This myth has been supported by a post-hoc analysis examining data from the Advanced Glaucoma Intervention Study (AGIS), a study which was designed to compare the relative merits of two sequences of interventions in glaucoma patients whose IOP was uncontrolled despite receiving maximum medical therapy [11]. Patients were assigned, via randomization, to undergo argon laser trabeculoplasty (ALT) or trabeculectomy first, followed by the alternative procedure if the first failed to sufficiently reduce the IOP, and then by a second trabeculectomy if both procedures failed.

The AGIS investigators, in addition to studying the initial question, performed several post-hoc analyses to address questions that the study was not initially designed to answer. In one such analysis, the investigators pooled all patients from both groups and examined the relationship between IOP and glaucoma progression over time. Of the four subgroups of patients with varying proportions of IOP measurements below 18 mm Hg, the group which showed no net progression on visual fields had IOPs of lower than 18 mm Hg on all visits (Fig. 1). This group also had an average IOP of 12.3 mm Hg. The other groups, which had IOPs below 18 mm Hg less frequently, had higher rates of progression, creating what appeared to be a dose response curve for IOP as a cause of glaucoma progression.

Fig. (1).

Associative analysis from advanced glaucoma intervention study.

Fig. (2).

IOP variability and visual field progression from advanced glaucoma intervention study.

Fig. (3).

The Glaucoma Continuum showing disease states from “no disease” to “symptomatic disease”.

Fig. (4).

Different ways of expressing treatment effect.

Fig. (5).

Three-year risk of cardiovascular event with and without statin therapy.

Fig. (6).

Five-year risk of developing glaucoma with and without therapy from the ocular hypertension treatment study.

Fig. (7).

Six-year risk of glaucoma progression with and without therapy from the early manifest glaucoma trial.

However, one cannot make the assumption that patients in these four groups were comparable with regard to baseline characteristics in the same manner as would have occurred with randomization. While this post-hoc analysis did reveal that the subgroup of patients with IOPs lower than 18 mm Hg on all visits had an average IOP of 12.3 mm Hg and, on average, showed no visual field progression, this does not by any means suggest that all such patients were stable. Given the variability in visual field testing, all one can conclude is that this group demonstrated no progression on average. Some may have shown worsening on visual field scores while others improved. Most importantly, there is no convincing evidence from this, or any other analysis, that glaucoma progression can be completely halted in all patients if one achieves an IOP of 12 mm Hg or any other arbitrary target.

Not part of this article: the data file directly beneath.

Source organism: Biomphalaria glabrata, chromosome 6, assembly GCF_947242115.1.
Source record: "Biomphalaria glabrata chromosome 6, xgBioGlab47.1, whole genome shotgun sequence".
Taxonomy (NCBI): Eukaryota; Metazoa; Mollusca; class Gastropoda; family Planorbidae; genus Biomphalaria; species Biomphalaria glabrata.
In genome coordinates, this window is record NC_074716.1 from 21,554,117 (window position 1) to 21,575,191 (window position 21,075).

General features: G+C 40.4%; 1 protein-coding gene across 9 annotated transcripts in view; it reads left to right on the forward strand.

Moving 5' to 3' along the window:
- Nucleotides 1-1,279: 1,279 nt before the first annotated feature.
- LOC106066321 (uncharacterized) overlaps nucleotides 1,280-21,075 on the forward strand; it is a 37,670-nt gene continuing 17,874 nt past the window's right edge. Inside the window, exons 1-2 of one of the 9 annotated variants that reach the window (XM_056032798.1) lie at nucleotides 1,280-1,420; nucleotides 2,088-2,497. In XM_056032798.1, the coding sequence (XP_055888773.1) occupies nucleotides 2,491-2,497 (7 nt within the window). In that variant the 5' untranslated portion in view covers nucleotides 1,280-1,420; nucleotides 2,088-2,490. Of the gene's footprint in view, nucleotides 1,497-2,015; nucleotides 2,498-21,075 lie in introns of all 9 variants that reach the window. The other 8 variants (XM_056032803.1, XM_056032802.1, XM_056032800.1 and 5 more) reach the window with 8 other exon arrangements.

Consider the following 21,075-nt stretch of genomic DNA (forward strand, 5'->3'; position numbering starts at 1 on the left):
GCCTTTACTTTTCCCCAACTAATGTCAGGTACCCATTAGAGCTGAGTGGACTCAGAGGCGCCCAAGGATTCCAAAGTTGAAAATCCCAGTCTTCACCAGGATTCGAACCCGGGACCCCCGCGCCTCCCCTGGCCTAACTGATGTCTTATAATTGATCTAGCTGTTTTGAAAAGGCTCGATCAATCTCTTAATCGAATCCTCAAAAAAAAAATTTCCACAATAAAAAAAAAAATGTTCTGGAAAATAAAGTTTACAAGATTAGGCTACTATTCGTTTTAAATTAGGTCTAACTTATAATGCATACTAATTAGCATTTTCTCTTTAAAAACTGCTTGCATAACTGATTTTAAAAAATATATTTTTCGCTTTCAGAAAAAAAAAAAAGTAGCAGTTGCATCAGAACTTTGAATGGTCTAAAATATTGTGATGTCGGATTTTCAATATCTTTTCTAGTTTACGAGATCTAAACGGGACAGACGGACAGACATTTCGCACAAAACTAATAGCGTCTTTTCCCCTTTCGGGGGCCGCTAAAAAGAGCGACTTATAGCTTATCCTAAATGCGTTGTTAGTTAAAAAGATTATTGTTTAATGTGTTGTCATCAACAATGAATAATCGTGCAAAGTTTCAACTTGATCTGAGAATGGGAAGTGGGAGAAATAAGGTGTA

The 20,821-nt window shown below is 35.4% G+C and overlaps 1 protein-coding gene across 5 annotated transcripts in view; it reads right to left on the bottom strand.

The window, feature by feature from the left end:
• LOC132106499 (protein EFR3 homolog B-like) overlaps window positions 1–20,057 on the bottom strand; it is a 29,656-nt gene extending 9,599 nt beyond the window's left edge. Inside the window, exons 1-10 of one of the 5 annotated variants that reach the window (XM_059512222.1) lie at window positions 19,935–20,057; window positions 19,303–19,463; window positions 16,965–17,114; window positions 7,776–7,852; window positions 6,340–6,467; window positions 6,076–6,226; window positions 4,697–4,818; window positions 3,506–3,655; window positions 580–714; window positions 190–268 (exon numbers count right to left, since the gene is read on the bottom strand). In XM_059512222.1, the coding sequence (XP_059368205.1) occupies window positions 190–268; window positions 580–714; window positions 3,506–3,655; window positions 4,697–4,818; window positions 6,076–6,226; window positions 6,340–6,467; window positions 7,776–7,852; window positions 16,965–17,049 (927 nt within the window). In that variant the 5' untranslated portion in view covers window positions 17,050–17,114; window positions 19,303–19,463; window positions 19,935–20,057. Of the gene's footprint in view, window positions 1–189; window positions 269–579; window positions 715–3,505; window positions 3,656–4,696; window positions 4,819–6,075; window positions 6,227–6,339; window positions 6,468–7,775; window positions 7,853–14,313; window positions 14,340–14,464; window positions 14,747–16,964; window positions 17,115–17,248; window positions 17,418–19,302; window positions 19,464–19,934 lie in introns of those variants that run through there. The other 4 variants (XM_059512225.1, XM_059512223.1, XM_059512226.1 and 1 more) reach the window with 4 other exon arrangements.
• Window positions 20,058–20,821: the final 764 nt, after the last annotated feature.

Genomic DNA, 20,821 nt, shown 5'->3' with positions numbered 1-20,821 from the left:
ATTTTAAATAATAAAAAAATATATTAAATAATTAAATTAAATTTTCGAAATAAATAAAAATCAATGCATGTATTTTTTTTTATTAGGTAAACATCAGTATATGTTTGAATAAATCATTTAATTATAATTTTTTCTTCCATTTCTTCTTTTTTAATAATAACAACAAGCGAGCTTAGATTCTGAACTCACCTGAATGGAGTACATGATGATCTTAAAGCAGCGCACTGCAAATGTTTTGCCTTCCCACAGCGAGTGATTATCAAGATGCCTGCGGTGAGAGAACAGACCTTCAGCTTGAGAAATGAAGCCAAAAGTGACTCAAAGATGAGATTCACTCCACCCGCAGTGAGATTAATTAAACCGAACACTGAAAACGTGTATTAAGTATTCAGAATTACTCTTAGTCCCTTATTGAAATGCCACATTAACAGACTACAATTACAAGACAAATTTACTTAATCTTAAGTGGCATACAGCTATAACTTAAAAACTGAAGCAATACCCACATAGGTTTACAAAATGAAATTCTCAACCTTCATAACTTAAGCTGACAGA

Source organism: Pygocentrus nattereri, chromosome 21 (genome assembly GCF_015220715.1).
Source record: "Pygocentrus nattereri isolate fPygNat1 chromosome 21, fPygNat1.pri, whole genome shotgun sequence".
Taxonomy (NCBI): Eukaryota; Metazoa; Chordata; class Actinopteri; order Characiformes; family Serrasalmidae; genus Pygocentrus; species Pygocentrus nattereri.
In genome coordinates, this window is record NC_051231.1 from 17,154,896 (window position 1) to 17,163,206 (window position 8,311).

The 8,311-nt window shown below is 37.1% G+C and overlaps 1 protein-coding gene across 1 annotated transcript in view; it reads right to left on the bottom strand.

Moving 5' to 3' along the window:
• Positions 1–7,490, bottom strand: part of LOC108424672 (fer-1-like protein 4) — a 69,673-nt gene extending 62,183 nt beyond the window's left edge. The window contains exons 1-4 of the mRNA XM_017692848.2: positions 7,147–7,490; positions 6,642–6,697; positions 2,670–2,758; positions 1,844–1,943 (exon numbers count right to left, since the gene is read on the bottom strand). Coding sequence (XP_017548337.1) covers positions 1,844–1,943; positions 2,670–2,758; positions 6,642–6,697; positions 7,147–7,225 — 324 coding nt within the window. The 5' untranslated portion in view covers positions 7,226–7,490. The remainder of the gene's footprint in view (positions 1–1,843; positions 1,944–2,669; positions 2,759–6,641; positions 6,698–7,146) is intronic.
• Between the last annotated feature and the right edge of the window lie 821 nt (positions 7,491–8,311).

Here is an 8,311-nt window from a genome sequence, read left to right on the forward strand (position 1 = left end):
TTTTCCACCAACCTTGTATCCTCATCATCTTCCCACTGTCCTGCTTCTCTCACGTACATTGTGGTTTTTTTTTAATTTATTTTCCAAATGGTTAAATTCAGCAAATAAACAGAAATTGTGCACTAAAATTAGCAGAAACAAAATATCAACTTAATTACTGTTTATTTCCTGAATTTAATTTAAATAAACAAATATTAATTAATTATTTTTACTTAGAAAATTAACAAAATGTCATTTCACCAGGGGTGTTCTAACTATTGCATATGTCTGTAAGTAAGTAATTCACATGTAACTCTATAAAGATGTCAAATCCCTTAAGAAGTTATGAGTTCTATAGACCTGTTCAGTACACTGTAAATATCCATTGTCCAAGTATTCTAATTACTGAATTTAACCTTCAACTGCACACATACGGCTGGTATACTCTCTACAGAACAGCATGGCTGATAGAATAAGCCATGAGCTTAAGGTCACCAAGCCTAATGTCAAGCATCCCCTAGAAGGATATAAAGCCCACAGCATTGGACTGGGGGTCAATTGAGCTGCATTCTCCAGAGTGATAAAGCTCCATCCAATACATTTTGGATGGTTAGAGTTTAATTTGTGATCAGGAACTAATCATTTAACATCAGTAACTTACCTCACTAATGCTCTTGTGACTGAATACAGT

A later analysis from AGIS resulted in another potential myth, one pertaining to the importance of IOP variability between visits as a risk factor for glaucoma progression [12] (Fig. 2). According to these data, the risk of visual field loss was greater for patients whose IOP varied to a larger degree from the mean relative to those with steadier IOPs. However, AGIS was not designed to address this issue. Since treatment was advanced when IOP was higher, it is reasonable to expect greater IOP variability with more interventions as a result of more progressive disease. A subsequent analysis from the Early Manifest Glaucoma Trial (EMGT) did not include postprogression IOP values, which would be biased toward larger fluctuations because of more intensive therapy [13]. This study showed that the mean rather than variability of IOP correlated best with progression. A repeat analysis from AGIS was performed that adjusted for the flaw in the initial analysis of allowing for the use of both pre and post intervention data from multiple interventions [14]. In this reanalysis, IOP variation was an important independent risk factor for progression, but only in the subset of patients who had low IOPs during the course of the study. Such conflicting data underscores the fact that there is still much to learn about the relationship between IOP variability and glaucoma progression.

A third potential myth is the claim that every millimeter of mercury of IOP lowering reduces the risk of glaucoma progression by some specific percentage amount. This assertion is supported by data from the Early Manifest Glaucoma Trial (EMGT) which showed an estimated 11% higher risk of progression for every mm Hg higher IOP [8]. In the EMGT, patients were randomly assigned to treatment or no treatment for newly diagnosed glaucoma. The treated group experienced progression less frequently than the untreated group, but both groups were found to have significant rates of progression, presumably related to less than optimal IOP lowering. While there was a mean IOP lowering of approximately 25% in this study, there was no minimum required and treatment did not have to be advanced, for example, if IOP remained unchanged with therapy. In contrast to the EMGT findings, the Collaborative Initial Glaucoma Treatment Study (CIGTS) found that in patients with newly diagnosed glaucoma who were randomly assigned either to undergo surgery or to receive medical treatment first, the surgery-first group experienced a greater IOP reduction, by an average of 2 to 3 mm Hg, than the medicine-first group throughout the 5-year course of the study [15]. But after 5 years, no difference in visual field preservation was detected between the medicine and surgery first groups.